The immediate solution, Rodriguez said, would be to create more treatment centers for mentally ill patients outside County-USC--but that, he said, is something over which hospital officials have little control.
Since its psychiatric hospital was closed after the quake, County-USC has sent some indigent patients to other county and private hospitals, which have about 100 beds reserved for the uninsured. Officials say they are trying to contract for about 25 more beds. Last month, county supervisors approved a contract for about five beds at a neighboring private hospital.
Shortages of Beds Affect Other Patients
Still, there is a shortfall. And that means psychiatric patients are sometimes stashed on medical wards at County-USC, aggravating the shortage of beds for the patients who sometimes wait days in the regular emergency room.
The grand jury recommends that the county's Department of Mental Health come forward with more money for extra beds to alleviate the crisis.
In other findings, the grand jury notes that the county's six public hospitals, of which County-USC is the largest, are in poor physical condition and violate patient rights in ways that are not spelled out. The jury found that it is only when outside medical inspectors visit that the hospitals clean up their act.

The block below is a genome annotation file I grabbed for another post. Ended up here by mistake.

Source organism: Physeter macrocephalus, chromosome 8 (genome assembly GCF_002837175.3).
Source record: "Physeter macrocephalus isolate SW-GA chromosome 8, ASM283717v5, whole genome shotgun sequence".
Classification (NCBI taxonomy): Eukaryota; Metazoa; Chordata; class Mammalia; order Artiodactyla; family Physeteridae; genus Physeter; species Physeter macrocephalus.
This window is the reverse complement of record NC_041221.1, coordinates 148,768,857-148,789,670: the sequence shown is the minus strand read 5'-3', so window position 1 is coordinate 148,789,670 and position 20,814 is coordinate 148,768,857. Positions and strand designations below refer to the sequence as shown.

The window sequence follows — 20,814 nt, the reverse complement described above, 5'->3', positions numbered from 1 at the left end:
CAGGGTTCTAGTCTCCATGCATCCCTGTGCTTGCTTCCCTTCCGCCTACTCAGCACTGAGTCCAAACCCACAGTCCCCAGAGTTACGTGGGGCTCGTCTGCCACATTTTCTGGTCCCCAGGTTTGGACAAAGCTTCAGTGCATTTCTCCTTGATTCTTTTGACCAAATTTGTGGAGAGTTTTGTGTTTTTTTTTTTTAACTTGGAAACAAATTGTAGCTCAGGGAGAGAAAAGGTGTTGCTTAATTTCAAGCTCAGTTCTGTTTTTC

Staff members at County-USC talk openly of scurrying to address problems before inspectors from the Joint Commission on Accreditation of Health Care Organizations arrive.
Bureaucratic stagnation and a cumbersome county budget process block internal reforms at the facilities, the panel writes. The county lacks a specific plan for how to provide medical care to residents, and its health department has several systemic problems, including a lack of leadership, the report says.
The jury recommends that supervisors lift a hiring freeze in the health department, despite facing an $884-million deficit in five years and is in the midst of contemplating severe cuts.
The panel warns in its report that the deficit will devastate the county health system, which is the safety net for the area's nearly 3 million uninsured residents.
Times staff writer Hector Becerra contributed to this story.